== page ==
Let us now see if it’s over the hill . . . .
Answer: NO! The wine, deep purple, is gutsy, fruity, and a pure delight to drink. No, I can’t identify any of the grapes in it (I thought I’d be able to detect the Zin), but the various varietals have melded into pure, fruity pleasure. I’d say this wine hasn’t peaked, but has at least five more years. If you see it and can get it for a decent price, do so. No airing needed, ready to drink right out of the bottle. I can’t tell if there’s a sediment, as I’m pouring gently and haven’t come near the bottom. If you want a heavy, fruity, and yet easy-drinking wine to accompany hearty food, this is your baby. I’m looking forward to another two glasses this evening.
News of the Day:
This is unthinkable: after 27 years of marriage, Bill and Melinda Gates are getting divorced. Here’s their announcement on Twitter (h/t Simon):
— Bill Gates (@BillGates) May 3, 2021
Apparently this is not a surprise for some, but there are questions about what will happen to the couple’s pathbreaking foundation:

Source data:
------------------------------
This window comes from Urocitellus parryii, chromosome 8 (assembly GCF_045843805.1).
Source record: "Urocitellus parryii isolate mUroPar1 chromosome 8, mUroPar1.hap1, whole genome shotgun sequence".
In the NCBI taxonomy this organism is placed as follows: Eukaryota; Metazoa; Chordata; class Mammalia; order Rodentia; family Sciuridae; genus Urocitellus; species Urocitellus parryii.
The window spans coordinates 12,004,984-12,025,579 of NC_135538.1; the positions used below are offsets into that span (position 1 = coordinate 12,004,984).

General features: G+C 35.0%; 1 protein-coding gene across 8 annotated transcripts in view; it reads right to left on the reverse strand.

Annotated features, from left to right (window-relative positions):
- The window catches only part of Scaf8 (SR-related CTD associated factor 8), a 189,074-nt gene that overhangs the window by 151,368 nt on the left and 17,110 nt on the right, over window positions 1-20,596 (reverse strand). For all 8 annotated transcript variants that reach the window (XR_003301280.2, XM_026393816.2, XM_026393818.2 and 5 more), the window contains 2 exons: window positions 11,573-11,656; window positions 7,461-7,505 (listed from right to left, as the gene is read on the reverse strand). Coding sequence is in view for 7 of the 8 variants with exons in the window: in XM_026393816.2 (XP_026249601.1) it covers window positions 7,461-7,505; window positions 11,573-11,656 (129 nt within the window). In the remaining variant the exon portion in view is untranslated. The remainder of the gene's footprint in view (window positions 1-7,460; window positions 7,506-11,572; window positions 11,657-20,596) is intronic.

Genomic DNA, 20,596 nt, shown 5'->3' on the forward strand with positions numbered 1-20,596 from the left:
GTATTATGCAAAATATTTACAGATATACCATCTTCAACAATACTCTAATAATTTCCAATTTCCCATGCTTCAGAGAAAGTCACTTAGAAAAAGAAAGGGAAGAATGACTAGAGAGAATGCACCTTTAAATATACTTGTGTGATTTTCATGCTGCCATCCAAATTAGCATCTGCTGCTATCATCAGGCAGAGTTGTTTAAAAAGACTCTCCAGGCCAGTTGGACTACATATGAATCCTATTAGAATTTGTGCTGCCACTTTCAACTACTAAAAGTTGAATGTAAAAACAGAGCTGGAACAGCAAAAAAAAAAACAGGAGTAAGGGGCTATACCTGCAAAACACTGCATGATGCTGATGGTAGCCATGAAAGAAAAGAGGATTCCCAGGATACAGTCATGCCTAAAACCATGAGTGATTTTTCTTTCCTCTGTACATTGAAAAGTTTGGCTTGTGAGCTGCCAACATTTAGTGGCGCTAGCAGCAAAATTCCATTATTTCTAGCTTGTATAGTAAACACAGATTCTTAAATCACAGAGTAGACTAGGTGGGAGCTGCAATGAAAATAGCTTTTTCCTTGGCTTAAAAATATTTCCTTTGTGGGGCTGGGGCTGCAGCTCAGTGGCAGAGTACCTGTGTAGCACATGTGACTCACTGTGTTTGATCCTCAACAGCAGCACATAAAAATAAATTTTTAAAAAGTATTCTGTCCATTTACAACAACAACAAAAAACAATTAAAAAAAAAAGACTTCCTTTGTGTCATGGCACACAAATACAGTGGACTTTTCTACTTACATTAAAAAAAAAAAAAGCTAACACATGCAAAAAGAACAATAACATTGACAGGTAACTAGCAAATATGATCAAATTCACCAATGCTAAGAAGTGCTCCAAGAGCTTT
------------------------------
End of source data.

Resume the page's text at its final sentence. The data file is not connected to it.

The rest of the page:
Mr. and Ms. Gates have faced relationship struggles over the past several years, two people close to them said. There were several times when the relationship neared collapse, but they worked to keep it together, the people said. Mr. Gates decided to step down from the boards of Microsoft and Berkshire Hathaway, in part, so he could spend more time with his family, these people said.
. . . Even so, the divorce will create new questions about the fate of the Gates fortune, much of which has not yet been donated to the Gates Foundation.
Late last night a subway overpass collapsed in Mexico City, killing at least 23 people and injuring “dozens” (70 are in the hospital). Here’s one photo of the wreckage:
Opponents of “anti-racism education” won a victory, with voters repudiating a proposed school antiracist curriculum. However, this happened in Texas, so the Left can fob off the defeat on Republicans or on Southern racists. And indeed, that seems to be the case:
On one side, progressives argued that curriculum and disciplinary changes were needed to make all children feel safe and welcome in Carroll, a mostly white but quickly diversifying school district. On the other, conservatives in Southlake rejected the school diversity plan as an effort to indoctrinate students with a far-left ideology that, according to some, would institutionalize discrimination against white children and those with conservative Christian values.